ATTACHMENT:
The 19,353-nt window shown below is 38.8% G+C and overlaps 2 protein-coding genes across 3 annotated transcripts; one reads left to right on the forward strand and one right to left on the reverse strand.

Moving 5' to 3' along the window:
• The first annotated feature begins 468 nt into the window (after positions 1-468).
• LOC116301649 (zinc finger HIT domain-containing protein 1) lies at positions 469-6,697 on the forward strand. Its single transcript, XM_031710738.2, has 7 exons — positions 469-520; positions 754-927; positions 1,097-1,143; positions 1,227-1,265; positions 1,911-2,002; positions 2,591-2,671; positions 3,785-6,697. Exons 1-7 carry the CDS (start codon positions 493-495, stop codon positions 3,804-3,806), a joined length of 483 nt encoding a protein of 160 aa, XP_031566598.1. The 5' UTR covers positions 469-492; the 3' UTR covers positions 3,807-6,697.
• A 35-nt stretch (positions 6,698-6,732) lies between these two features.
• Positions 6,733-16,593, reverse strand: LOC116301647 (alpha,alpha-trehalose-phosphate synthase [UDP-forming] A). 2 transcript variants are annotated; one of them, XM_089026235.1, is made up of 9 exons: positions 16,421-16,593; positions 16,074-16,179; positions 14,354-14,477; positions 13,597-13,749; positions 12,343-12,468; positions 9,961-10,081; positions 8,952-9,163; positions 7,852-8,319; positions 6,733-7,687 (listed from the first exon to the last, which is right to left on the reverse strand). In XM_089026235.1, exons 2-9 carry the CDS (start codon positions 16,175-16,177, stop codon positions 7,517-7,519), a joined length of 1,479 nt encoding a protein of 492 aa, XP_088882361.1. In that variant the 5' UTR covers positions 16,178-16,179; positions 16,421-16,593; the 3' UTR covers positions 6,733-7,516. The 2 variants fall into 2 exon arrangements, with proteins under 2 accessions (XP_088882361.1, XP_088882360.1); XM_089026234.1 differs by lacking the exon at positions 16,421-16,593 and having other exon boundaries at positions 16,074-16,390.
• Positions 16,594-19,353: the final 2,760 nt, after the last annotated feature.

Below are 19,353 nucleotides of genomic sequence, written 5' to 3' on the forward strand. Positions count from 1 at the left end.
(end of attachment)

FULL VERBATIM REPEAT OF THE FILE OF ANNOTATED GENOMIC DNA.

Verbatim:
The 19,353-nt window shown below is 38.8% G+C and overlaps 2 protein-coding genes across 3 annotated transcripts; one reads left to right on the forward strand and one right to left on the reverse strand.

Moving 5' to 3' along the window:
• The first annotated feature begins 468 nt into the window (after positions 1-468).
• LOC116301649 (zinc finger HIT domain-containing protein 1) lies at positions 469-6,697 on the forward strand. Its single transcript, XM_031710738.2, has 7 exons — positions 469-520; positions 754-927; positions 1,097-1,143; positions 1,227-1,265; positions 1,911-2,002; positions 2,591-2,671; positions 3,785-6,697. Exons 1-7 carry the CDS (start codon positions 493-495, stop codon positions 3,804-3,806), a joined length of 483 nt encoding a protein of 160 aa, XP_031566598.1. The 5' UTR covers positions 469-492; the 3' UTR covers positions 3,807-6,697.
• A 35-nt stretch (positions 6,698-6,732) lies between these two features.
• Positions 6,733-16,593, reverse strand: LOC116301647 (alpha,alpha-trehalose-phosphate synthase [UDP-forming] A). 2 transcript variants are annotated; one of them, XM_089026235.1, is made up of 9 exons: positions 16,421-16,593; positions 16,074-16,179; positions 14,354-14,477; positions 13,597-13,749; positions 12,343-12,468; positions 9,961-10,081; positions 8,952-9,163; positions 7,852-8,319; positions 6,733-7,687 (listed from the first exon to the last, which is right to left on the reverse strand). In XM_089026235.1, exons 2-9 carry the CDS (start codon positions 16,175-16,177, stop codon positions 7,517-7,519), a joined length of 1,479 nt encoding a protein of 492 aa, XP_088882361.1. In that variant the 5' UTR covers positions 16,178-16,179; positions 16,421-16,593; the 3' UTR covers positions 6,733-7,516. The 2 variants fall into 2 exon arrangements, with proteins under 2 accessions (XP_088882361.1, XP_088882360.1); XM_089026234.1 differs by lacking the exon at positions 16,421-16,593 and having other exon boundaries at positions 16,074-16,390.
• Positions 16,594-19,353: the final 2,760 nt, after the last annotated feature.

Below are 19,353 nucleotides of genomic sequence, written 5' to 3' on the forward strand. Positions count from 1 at the left end.